Dr. Trask says the DukeCard has become our security access system. The number of locks in buildings varies greatly. We’re looking at taking that back that into a central function, so no matter how much money a department is they have can’t have card readers for no good reason. Building cards create access to a building; there are a lot of places inside buildings that people want to be locked up, so we have to think about if we are willing to let people do that. In my mind, it has some really interesting applications. The issue is if we make it only an off-campus credit card, bumps into federal regulations of credit cards. We try to find some middle ground.
John Board asks where do we stand in the credit card reigning-in cycle?
Dr. Trask says we have a few, but I think we know who they all are now. We gave explained to them that they need to convert to go through our payment processes. At some level I’ve threatened to go after people who don’t comply, but we haven’t had a big problem. On the Pcard we don’t see any set of issues. It’s easier to commit fraud with it than on paper, but it is also easier to catch you. The card we are concerned about is the alumni Affinity card. After Mike Krzyzewski appeared on an American Express ad, Affinity decided it was violation of our credit card contract with them, and they expressed that they wanted to renegotiate the price.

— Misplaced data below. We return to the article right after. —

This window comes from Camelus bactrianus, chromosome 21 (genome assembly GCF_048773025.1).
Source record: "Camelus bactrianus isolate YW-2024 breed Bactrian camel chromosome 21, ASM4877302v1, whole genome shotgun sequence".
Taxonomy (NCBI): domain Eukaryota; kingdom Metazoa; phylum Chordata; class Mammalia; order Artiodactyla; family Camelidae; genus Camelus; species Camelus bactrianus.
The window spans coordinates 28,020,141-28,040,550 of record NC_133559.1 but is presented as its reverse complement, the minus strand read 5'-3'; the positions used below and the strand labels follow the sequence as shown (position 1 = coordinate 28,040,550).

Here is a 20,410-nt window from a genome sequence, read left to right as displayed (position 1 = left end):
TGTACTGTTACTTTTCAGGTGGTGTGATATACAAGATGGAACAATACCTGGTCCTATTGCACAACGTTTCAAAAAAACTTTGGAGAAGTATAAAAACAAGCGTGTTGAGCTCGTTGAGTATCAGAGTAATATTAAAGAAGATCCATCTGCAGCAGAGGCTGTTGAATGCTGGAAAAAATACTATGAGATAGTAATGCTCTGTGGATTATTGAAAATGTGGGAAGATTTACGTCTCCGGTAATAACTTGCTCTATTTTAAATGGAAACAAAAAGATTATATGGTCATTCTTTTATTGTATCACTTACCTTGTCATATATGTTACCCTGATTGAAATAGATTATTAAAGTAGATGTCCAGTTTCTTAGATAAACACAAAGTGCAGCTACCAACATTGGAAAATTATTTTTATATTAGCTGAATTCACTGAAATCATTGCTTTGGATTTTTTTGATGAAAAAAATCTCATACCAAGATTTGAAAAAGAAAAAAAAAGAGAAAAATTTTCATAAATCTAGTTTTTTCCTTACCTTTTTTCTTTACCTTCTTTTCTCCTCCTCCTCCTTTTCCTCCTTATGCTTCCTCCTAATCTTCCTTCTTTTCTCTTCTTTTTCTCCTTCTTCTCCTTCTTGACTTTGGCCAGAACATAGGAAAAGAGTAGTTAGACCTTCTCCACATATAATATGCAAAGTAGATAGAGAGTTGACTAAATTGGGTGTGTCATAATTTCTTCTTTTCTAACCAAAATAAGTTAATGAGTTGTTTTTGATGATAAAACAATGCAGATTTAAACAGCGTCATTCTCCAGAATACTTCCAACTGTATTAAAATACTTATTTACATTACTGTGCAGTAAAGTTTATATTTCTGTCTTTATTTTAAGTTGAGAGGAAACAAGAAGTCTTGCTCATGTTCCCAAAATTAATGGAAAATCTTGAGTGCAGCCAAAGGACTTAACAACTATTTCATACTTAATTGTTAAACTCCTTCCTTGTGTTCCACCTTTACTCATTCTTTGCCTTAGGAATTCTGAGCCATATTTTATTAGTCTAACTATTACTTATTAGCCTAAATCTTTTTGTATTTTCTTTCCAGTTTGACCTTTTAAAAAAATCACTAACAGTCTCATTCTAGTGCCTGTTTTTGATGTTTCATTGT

John Board says we’ve heard a lot about iForms. How fast are we gong to be pushing the webification of lots of other data, like home address information, to make it more user self-service vs. manager functions?
Dr. Trask says we had been told to look at these, and we’d rather put up some money and get it done sooner rather than later. So, I think we’ll be fairly aggressive.
Robert Wolpert says when talking about the DukeCard, it is part of Auxiliary Services, but as we move forward there are places that would like to use identification devices for strategic reasons. However, they can’t do that if it costs $100 for devices to read cards.
Owen Astrachan says like ePrint: we can’t afford to do it for our department.
Dr. Trask says that’s because that is how it’s set up to work: set up to make money for Auxiliary Services, not to do anything.
III. AP iForms demonstration - Todd Orr
Todd Orr and Ned Neeley demonstrate iForms functions.
Molly Tamarkin asks what is the link between this and Brassring?